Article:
Here’s one particularly compelling success noted by MVP : “We know that Maggie Hassan won her slim 2016 victory thanks to the votes in Manchester, Nashua, and Concord among people of color who turned out to support her.  Leading that work were four MVP-supported organizations whose staff and volunteers knocked on 85,000 doors in the summer and fall of 2016.  Hassan’s election – by 1,027 votes – saved Obamacare.”

With my friend, Matt Epstein, I will be holding a fundraiser for MVP, where you can be introduced to MVP organizers.  Please join us on December 5, from 5:30 pm to 8:00 pm at Goulston & Storrs, 400 Atlantic Avenue, Boston, MA.   Light eats and drinks will be served

And if you can’t join us, please donate as generously as you can to the MVP Big Five Battleground Fund at https://movement.vote/.

Thanks,

Barry

Changing your mind is a good thing: Advice for Elizabeth Warren

Dear Senator Warren:

I admire your campaign: your policy positions, your spirit, and your insistence on taking the high ground, even as others begin to dig into the dirt.  I don’t worry about the electability question.  It seems to me that, as people grow accustomed to you, as they hear your story and begin to identify more with it, they will vote for you.  Besides, it is vital to lead according to principle, policy and character, and not to primarily follow imagined pathways of voter preference.

I do have one suggestion, though, and I think it will greatly increase the possibility of victory, which, as we all know, is essential.  Trump must be defeated.  I believe that you’d have a much better chance for the presidency if you switched from a single payer health care system to a program that offers both universal coverage and greater choice.  Not necessarily because that is the very best plan but because it seems to be what the American people want.

You can and should say that you still believe that a single payer system is the most effective, efficient and affordable way to deliver health services.  Having affirmed your analysis and values, you now say that you have listened to the American people—those whose choices are paramount—and, so long as every person in this country is covered, you can accept the will of the majority if, when you are president, Congress endorses a plan that combines public and private health care coverage. 

Here’s my reasoning.  First, the objective is more important than the strategy by which you achieve it.  The objective is effective, affordable coverage for all in a way that people accept. Why not be open to any strategy that reflects your objective and gives you the best possibility of both election and positive, if imperfect, legislative action?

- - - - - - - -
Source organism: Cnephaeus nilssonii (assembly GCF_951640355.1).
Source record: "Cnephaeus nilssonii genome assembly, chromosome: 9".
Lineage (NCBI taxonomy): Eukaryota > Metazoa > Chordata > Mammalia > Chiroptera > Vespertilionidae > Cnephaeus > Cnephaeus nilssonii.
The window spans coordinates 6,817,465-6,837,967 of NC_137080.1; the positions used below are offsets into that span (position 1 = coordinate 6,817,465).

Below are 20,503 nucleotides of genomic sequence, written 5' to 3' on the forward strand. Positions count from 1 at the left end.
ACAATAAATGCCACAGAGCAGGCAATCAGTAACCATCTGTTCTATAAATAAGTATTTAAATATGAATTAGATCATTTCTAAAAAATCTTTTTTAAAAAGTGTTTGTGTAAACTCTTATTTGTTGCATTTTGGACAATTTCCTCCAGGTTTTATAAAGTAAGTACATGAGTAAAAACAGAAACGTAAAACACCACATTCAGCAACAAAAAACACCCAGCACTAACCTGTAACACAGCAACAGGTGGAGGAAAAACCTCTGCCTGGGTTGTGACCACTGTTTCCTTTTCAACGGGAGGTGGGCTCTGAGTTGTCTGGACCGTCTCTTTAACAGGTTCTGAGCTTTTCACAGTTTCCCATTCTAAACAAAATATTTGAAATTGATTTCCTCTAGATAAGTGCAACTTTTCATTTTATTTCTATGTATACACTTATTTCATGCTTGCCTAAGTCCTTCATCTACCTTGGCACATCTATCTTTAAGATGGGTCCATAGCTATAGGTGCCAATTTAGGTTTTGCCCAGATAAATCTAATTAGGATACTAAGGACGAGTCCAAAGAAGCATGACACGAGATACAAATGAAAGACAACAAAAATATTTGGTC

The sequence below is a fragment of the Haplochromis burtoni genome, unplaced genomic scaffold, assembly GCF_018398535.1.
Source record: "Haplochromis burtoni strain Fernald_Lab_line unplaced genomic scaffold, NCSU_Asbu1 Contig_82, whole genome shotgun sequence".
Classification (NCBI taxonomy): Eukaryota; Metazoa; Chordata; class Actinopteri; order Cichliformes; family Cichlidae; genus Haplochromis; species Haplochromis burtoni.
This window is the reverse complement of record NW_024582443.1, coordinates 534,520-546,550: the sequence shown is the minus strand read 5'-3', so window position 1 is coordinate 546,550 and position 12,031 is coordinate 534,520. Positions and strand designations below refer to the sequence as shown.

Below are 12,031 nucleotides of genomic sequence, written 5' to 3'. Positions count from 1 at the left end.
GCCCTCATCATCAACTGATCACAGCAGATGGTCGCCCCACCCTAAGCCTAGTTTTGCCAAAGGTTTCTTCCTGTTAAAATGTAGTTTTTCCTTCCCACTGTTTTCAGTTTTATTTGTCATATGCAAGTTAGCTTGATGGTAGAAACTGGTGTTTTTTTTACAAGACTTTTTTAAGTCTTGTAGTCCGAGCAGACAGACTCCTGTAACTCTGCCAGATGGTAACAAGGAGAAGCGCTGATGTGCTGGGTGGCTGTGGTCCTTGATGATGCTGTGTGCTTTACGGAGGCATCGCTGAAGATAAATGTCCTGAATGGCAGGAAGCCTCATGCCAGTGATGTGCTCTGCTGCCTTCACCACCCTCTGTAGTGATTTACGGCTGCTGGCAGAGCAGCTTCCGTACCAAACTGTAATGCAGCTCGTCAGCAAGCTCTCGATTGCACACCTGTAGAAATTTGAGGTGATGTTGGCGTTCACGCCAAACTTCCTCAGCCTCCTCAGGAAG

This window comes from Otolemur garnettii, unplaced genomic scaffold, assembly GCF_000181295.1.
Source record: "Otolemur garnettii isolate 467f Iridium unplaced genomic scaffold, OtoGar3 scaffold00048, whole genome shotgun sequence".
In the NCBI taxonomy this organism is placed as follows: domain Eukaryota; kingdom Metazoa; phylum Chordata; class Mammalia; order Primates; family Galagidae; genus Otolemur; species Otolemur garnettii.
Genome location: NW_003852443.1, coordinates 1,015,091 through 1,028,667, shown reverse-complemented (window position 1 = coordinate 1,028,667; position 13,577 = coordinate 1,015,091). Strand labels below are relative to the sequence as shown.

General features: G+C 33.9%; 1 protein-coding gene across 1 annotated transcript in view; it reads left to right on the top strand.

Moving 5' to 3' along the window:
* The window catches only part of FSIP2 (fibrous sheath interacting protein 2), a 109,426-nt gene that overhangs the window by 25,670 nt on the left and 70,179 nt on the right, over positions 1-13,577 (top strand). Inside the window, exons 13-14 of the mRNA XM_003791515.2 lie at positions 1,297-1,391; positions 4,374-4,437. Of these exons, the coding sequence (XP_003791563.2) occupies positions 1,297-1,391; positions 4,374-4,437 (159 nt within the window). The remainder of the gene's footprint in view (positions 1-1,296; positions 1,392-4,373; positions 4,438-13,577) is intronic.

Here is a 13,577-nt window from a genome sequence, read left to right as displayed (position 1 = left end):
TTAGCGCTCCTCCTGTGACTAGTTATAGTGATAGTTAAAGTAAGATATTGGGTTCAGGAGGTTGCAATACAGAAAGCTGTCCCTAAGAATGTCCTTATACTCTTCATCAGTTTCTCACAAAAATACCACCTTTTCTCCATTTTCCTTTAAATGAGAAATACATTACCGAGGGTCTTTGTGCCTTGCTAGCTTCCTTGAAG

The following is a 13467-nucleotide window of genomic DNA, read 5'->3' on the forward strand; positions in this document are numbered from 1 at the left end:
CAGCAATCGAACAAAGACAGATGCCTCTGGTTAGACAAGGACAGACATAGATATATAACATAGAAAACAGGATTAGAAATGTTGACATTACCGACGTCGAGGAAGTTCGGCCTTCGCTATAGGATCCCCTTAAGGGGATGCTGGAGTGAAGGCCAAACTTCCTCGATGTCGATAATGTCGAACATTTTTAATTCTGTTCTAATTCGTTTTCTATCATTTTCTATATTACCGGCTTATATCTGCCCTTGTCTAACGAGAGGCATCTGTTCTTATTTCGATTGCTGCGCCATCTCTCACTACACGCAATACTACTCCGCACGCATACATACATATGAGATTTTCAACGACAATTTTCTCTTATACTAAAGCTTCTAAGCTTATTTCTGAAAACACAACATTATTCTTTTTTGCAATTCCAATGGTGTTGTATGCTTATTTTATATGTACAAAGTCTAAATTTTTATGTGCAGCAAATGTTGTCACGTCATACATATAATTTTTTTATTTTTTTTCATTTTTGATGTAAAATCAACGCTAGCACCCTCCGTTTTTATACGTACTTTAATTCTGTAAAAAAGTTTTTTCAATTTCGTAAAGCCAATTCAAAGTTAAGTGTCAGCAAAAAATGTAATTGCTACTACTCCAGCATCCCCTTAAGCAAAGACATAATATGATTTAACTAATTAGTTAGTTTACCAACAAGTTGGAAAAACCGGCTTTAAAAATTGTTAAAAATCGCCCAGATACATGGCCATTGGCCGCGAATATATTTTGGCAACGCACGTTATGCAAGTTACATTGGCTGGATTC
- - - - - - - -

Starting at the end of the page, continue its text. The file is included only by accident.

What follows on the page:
Second, this is an opportunity to affirm the will of the people.  That stance moves you further from criticism that you are an Eastern elitist with no feeling for the popular pulse—or compassion for how “regular” people see things.

Third, it is important to learn and to adapt to circumstances, and to be public about your learning.  FDR practiced this approach to great advantage.  He’d try one thing, see if it worked, and set about discovering how it worked and how to make it work better. If the innovative program didn’t work, he’d try something new.  He was an experimenter at a time when the answers weren’t so clear — like now.

Fourth, it is vital to establish your right to change.  I know that change has become taboo in American politics, that it is considered hypocrisy to begin in one place and end in another.  I know that you will be called a hypocrite or weak.  But you, the working class Oklahoma kid who rose to academic and political prominence, the young Republican who, with time and education, saw the Democratic light—you, of all people, know about change and can say how life-affirming adaptation to new circumstances can be.

Fifth, once elected, you will have a mighty struggle convincing Congress that any health care plan that covers every resident of the United States is a viable idea.  You will be accused of being a socialist, a spendthrift, a starry eyed idealist, and lots more.  You will need to be flexible in negotiations.  All great presidents, from Lincoln to FDR to Lyndon Johnson (before he got caught up in Vietnam) have been great negotiators.  Why not indicate ahead of time that you are so inclined?